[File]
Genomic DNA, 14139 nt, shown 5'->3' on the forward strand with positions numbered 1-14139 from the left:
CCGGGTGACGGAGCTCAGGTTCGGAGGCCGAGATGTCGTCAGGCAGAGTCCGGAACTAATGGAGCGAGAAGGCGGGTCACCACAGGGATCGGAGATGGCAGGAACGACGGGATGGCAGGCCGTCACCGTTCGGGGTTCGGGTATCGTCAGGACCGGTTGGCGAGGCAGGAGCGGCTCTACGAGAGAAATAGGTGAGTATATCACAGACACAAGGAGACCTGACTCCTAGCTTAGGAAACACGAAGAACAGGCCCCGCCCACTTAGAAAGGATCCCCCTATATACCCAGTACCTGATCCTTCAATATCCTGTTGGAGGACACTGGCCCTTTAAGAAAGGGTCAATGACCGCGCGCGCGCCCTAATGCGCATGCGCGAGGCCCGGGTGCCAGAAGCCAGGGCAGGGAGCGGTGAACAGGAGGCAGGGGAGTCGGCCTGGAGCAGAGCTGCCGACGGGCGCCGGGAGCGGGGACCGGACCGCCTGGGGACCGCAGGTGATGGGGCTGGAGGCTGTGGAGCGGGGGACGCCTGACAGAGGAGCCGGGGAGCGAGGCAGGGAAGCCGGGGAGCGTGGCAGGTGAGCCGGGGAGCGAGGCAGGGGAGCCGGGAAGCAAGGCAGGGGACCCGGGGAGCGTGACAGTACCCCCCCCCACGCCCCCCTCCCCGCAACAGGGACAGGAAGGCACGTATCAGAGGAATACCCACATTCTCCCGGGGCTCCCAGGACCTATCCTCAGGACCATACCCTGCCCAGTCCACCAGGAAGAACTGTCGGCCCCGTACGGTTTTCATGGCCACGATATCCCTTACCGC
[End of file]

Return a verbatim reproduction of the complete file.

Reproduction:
Genomic DNA, 14139 nt, shown 5'->3' on the forward strand with positions numbered 1-14139 from the left:
CCGGGTGACGGAGCTCAGGTTCGGAGGCCGAGATGTCGTCAGGCAGAGTCCGGAACTAATGGAGCGAGAAGGCGGGTCACCACAGGGATCGGAGATGGCAGGAACGACGGGATGGCAGGCCGTCACCGTTCGGGGTTCGGGTATCGTCAGGACCGGTTGGCGAGGCAGGAGCGGCTCTACGAGAGAAATAGGTGAGTATATCACAGACACAAGGAGACCTGACTCCTAGCTTAGGAAACACGAAGAACAGGCCCCGCCCACTTAGAAAGGATCCCCCTATATACCCAGTACCTGATCCTTCAATATCCTGTTGGAGGACACTGGCCCTTTAAGAAAGGGTCAATGACCGCGCGCGCGCCCTAATGCGCATGCGCGAGGCCCGGGTGCCAGAAGCCAGGGCAGGGAGCGGTGAACAGGAGGCAGGGGAGTCGGCCTGGAGCAGAGCTGCCGACGGGCGCCGGGAGCGGGGACCGGACCGCCTGGGGACCGCAGGTGATGGGGCTGGAGGCTGTGGAGCGGGGGACGCCTGACAGAGGAGCCGGGGAGCGAGGCAGGGAAGCCGGGGAGCGTGGCAGGTGAGCCGGGGAGCGAGGCAGGGGAGCCGGGAAGCAAGGCAGGGGACCCGGGGAGCGTGACAGTACCCCCCCCCACGCCCCCCTCCCCGCAACAGGGACAGGAAGGCACGTATCAGAGGAATACCCACATTCTCCCGGGGCTCCCAGGACCTATCCTCAGGACCATACCCTGCCCAGTCCACCAGGAAGAACTGTCGGCCCCGTACGGTTTTCATGGCCACGATATCCCTTACCGC